He made a distinction of four types of social networking technologies: “listen to me” (blogs), “listen to us” (wikis), “find people like me” (tagging, profiles, social networks, virtual worlds) and “find stuff I need” (tagging, RSS feeds). He then went on to discuss which of these adds the most value within an enterprise based on research that they’ve done; after instant messaging, which was really just added in as a benchmark, RSS feeds came in as next most useful, which doesn’t really surprise me give what I’ve been seeing in the past months in the Enterprise 2.0 space. What happens, then, is a combined environment of a corporate information workplace with external sources of information, mashed up using various tools to provide value to users.

He referred to RSS as a lightweight integration fabric within organizations, which is a great characterization, and showed it on a spectrum of enablers that also included mashups, SOA and BPM.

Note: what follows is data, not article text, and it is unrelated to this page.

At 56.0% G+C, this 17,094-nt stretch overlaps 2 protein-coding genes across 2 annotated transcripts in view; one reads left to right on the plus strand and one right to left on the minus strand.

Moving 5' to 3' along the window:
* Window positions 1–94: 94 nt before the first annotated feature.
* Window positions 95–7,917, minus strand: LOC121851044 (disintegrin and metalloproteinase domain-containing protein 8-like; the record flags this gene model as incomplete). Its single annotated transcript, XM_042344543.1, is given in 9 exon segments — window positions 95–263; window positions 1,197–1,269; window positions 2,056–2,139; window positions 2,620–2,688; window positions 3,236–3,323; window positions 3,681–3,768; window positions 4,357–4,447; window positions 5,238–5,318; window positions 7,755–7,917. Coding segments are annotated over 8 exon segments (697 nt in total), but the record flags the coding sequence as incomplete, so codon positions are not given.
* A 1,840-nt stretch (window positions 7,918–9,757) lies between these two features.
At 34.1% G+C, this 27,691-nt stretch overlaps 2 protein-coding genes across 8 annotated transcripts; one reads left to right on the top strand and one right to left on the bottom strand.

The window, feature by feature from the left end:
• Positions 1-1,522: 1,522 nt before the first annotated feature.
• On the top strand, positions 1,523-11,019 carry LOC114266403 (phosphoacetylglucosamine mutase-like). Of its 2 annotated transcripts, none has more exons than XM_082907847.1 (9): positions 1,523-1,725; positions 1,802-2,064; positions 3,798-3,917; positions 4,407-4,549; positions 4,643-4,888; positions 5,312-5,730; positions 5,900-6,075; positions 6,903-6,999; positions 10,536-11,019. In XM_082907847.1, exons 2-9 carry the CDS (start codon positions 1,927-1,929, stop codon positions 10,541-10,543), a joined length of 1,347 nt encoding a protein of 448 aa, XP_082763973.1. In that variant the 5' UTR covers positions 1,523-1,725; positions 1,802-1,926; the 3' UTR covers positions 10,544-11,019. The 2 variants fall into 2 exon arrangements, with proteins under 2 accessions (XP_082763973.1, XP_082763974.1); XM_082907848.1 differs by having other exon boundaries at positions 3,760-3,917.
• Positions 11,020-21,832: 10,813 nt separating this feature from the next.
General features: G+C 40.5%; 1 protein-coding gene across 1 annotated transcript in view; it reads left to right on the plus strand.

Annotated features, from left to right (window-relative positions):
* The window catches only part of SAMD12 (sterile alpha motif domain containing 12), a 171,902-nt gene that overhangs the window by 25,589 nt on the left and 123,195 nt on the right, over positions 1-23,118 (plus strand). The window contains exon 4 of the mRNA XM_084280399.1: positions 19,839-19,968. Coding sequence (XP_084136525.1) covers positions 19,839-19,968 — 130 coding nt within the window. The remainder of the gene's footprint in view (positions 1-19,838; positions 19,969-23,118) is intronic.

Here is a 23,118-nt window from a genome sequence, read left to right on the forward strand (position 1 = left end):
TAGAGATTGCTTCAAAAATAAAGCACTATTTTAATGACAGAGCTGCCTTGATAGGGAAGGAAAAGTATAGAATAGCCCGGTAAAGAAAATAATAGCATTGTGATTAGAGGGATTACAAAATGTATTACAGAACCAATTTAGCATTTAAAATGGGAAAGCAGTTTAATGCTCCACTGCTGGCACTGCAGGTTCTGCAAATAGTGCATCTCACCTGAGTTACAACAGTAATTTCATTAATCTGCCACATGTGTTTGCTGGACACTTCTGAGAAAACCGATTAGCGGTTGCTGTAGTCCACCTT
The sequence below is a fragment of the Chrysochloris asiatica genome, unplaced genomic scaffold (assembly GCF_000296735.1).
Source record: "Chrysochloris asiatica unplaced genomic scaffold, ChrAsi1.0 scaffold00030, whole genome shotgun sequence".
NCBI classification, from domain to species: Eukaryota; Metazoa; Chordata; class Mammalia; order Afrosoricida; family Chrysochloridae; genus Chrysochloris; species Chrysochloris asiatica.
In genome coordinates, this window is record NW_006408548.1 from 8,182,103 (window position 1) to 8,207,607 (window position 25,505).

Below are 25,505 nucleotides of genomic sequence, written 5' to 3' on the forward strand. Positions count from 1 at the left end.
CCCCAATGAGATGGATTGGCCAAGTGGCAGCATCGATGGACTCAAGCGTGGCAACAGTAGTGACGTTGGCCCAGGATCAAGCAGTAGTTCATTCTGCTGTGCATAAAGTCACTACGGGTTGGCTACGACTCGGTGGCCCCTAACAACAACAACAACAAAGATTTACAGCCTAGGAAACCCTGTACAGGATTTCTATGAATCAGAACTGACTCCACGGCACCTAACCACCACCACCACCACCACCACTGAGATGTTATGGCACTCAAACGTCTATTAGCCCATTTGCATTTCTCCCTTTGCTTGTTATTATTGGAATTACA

Koplowitz then looked at the risks of Web 2.0 technologies within the enterprise, such as privacy and security; note that he’s talking about using consumer Web 2.0 technologies that are available via SaaS on the public internet, whereas there’s a ton of new Enterprise 2.0 solutions that are sold as on-premise, inside-the-firewall solutions rather than risk an improperly-hosted solution. There’s also many reputable Web 2.0 vendors who don’t do risky things with your data, or not any more risky than your own data center does now. He gave a scary-sounding example using Quechup, a recently social networking disaster that decided to spam your entire address book without permission and was quickly outed and shamed on the internet; this information came out with a few short days of this starting, and if the person involved had just been a bit more careful about watching the internet buzz on Quechup rather than jumping right in with their corporate address book exposed, then this would have been a non-story.